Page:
IG’s Report on ATC Training Fails to note Evident Problem of Personnel Needs for NextGen

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ARTICLE: FAA Is Making Progress but Improvements in Its Air Traffic Controller Facility Training Are Still Needed

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The normally omniscient Office of Inspector General has issued a report about ATC training and not surprisingly, that document has found problems with the FAA’s management of that function. The long list includes slow implementation of previously agreed to improvements, improved pre-placement training on the facility, on the job training techniques, enhanced simulation capabilities, curriculum changes and local facility tactics. These all seem to be appropriate criticisms, but the IG did not mention the need for the FAA to be more strategic in hiring and training of candidates who will be working for the next 20-30 years.

The world is aware that the FAA is redesigning how it does its ATC business by implementing the largest civil technology infrastructure in US history. That transformation is not just a shift of navigation facilities from mountain tops to satellites; perhaps a greater sea change is the role of the people working the scopes and towers. The design of the NextGen architecture changes the job from being a “controller” to a “manager.” Hilary Kramer of Forbes described this change quite well. It will be a very different job requiring different people.

Historically controllers have a mental structure called “linear thinking”; they had to be able to memorize and recall thousands of “if/then” statements to be able to guide planes through the prescribed lines across their jurisdictions. That skill set is not as appropriate for managing flights through myriad flight paths. Under NextGen, the professionals at the tower or center will respond to the flight track filed by the pilot and will monitor the aircraft’s progress as guided by the satellite. Linear thinkers will be frustrated by the new job, will not be comfortable in the absence of controlling and will not appreciate the computer’s assumption of many of the old job description.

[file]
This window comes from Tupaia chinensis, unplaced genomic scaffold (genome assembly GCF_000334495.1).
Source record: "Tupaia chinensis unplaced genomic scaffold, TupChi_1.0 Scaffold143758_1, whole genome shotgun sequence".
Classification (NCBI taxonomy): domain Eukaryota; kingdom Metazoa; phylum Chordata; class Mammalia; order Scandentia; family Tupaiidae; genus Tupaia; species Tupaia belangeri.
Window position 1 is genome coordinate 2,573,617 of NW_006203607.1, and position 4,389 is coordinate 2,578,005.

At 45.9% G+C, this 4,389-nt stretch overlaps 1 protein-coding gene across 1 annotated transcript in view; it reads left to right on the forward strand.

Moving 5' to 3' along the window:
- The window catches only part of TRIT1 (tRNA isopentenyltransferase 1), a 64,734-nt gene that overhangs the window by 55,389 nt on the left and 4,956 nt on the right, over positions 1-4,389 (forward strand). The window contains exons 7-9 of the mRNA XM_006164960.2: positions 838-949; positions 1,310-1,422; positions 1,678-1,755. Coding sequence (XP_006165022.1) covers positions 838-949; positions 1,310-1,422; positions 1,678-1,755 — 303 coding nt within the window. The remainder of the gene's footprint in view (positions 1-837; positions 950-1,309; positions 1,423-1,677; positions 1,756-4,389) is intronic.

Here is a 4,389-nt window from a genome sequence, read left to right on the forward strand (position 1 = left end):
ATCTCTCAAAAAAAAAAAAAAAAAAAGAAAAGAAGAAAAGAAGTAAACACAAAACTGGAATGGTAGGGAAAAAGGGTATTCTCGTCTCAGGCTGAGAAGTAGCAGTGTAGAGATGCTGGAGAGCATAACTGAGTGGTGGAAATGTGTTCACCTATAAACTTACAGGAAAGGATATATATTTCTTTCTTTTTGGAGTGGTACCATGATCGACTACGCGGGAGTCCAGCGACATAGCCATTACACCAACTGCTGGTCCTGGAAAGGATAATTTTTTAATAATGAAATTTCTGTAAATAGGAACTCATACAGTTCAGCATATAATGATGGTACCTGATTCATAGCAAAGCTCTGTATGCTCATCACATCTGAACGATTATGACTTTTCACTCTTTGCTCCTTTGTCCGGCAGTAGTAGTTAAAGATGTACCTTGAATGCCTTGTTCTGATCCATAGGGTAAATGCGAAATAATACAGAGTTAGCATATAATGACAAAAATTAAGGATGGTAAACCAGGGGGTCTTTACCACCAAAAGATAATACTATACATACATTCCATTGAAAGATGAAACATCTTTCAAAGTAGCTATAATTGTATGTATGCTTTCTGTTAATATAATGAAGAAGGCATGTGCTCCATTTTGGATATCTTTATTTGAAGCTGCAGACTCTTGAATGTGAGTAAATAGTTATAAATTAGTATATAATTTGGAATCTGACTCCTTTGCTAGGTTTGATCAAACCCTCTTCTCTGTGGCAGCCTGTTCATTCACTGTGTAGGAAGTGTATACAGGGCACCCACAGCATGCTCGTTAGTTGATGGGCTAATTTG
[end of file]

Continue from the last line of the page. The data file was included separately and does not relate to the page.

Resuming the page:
A seminal book in the 1960s, Growing Up Absurd, made several strident arguments about reforming American education. One of the author’s theses was that education curriculum needs to reflect the skills which students will apply after their schooling is complete, not the knowledge used in the past. Taking from that theme, it seems absurd to hire people today without regard for the skills needed to perform their jobs in 5 to 10 years as automation redefines what is required of the position.

The IG’s next report ought to point out the skill sets needed for Air Traffic Managers so that the FAA should identify candidates who have those talents. Perhaps even more challenging is to define types of people who can be both controllers and then managers; maybe the transition can be formulated through training.

The IG missed the strategic implications of moving from the current environment to the radically different working world of NextGen. The FAA, criticized by the IG as being resistant to change, left to its own devices, will continue to hire as it has done in the past. The IG needs to be the catalyst for such significant transformation to the AT Manager jobs which will occupy the towers and centers.

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